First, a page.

The liberation of the Netherlands (1944–1945)

By Sarah Bellefleur Bondu

This year, 2020, is the 75th anniversary of the end of the Second World War. The cruel conflict lasted for six long years; it included battles, military offensives, restrictions and rationing for Europeans and North Americans alike, not to mention the heartbreak suffered by families who lost loved ones at the front. The war, from 1939 to 1945, also featured co-operation, goodwill and solidarity between the Allied forces and civilians who were enduring harsh conditions. The vital contribution of the Canadian Forces to the liberation of the Netherlands in 1944–1945 is a shining example of this spirit of caring.

On May 10, 1940, Germany attacked the Netherlands. A few days later, Her Majesty Queen Wilhelmina and members of the Dutch government fled the country, which soon fell to the Nazi forces. The Netherlands remained under oppressive occupation for four years.

Flooded village with rooftops and a church steeple protruding from the waters.

The dikes blown up by the Germans flooded a large part of the northern Netherlands. This photograph, taken from an aircraft on May 31, 1945, shows a small flooded village where a church steeple and rooftops provide refuge for seagulls. (a175772)

Launch of operations in the Netherlands

In September 1944, several weeks after their invasion of Normandy, the Allies launched operations against the German forces still holding the line in northwestern Europe. Many key positions, including a number of bridges that crossed major Dutch waterways, were taken by the Allied forces during Operation Market Garden. However, German troops still held the banks of the Scheldt River, which crosses the Netherlands and connects the port city of Antwerp in Belgium to the North Sea. This canal was vital for the Allies to access key seaports and resupply their troops.

The Battle of the Scheldt

In October 1944, Allied forces seized first the northern and then the southern banks of the Scheldt. On November 8, they successfully stormed the German stronghold on Walcheren Island.

n the winter of 1944–1945, the Allies carefully planned their next campaign, which could potentially end the war in Europe. However, the Dutch had almost run out of resources under German occupation; this was the tragic Hunger Winter. With food reserves depleted in the Netherlands, thousands of civilians died.

Operation Veritable was launched on February 8, 1945. Its objective was to help Allied troops continue their advance, cross Germany’s borders, push the enemy back across the Rhine and breach the famous Siegfried Line.

The campaign in northwestern Europe: final phase

As they gradually advanced through the Netherlands, the Allied forces liberated occupied towns one after the other. The 2nd Canadian Infantry Division was responsible for ending the Nazi occupation of the northeastern Netherlands, including the cities of Almelo (April 5), Zutphen (April 8), Deventer (April 12), Arnhem (April 12–16) and Groningen (April 16), as well as the German coast. Elsewhere in the country, the 1st Canadian Army Corps pushed the remaining Germans out of the western Netherlands, north of the Meuse, and liberated the city of Apeldoorn (April 17).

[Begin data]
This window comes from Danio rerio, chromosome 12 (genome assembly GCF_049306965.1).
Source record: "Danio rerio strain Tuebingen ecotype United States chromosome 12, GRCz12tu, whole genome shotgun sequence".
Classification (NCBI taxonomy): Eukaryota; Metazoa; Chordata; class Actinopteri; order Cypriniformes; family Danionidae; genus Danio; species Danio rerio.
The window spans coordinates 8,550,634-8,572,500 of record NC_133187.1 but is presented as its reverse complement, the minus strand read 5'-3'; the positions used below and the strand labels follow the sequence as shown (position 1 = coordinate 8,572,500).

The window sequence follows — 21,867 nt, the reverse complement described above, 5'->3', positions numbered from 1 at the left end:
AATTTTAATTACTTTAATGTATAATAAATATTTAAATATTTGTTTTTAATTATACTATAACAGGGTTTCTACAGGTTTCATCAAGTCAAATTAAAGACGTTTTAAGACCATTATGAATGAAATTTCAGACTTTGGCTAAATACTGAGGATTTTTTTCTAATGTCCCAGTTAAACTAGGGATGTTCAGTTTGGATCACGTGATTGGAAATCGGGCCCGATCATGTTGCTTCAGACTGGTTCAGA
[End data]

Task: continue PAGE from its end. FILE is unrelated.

During these operations, the Allies were concerned that the Germans would destroy the dikes and that the high waters of the spring would flood Dutch cities. They were also aware that civilians faced starvation because of supply problems. On April 28, they entered into negotiations with the Germans, who accepted their proposal two days later. As a result, thousands of tons of food and coal were transported by plane, ship and truck to the Dutch people.

Several people unload food crates from the back of a military truck. Many crates are stacked in the foreground.

Dutch civilians load a truck with Canadian-supplied food following an agreement between the Germans, the Dutch and the Allies on providing food to the Dutch people, May 3, 1945. (a134417)

On May 5, 1945, the German forces occupying the Netherlands surrendered; the whole country was officially liberated. After enduring years of hardship, the Dutch people gave the warmest welcome possible to the Canadians when they arrived. The Dutch celebrated across the country as the occupation ended. Two days after the liberation of the Netherlands, the Second World War in Europe was officially over.

Crowd of Dutch civilians celebrating the liberation of Utrecht by the Canadian Army, May 7, 1945. (a134376)

Since then, many of the Canadian soldiers who helped to liberate the Netherlands returned to attend commemorative ceremonies and maintained close ties with the Dutch people they had met. Library and Archives Canada holds an extensive collection of archival material documenting the events of 1945 and the relationship between Canada and the Netherlands to the present day.

Several children standing in front of headstones, holding bouquets of daffodils.

Young children preparing to place flowers on the headstones of graves of Canadian soldiers in the Bergen-op-Zoom Canadian War Cemetery, 1957. (e011176651)

Other resources


Sarah Bellefleur Bondu is an archivist in the Reference Services Division at Library and Archives Canada.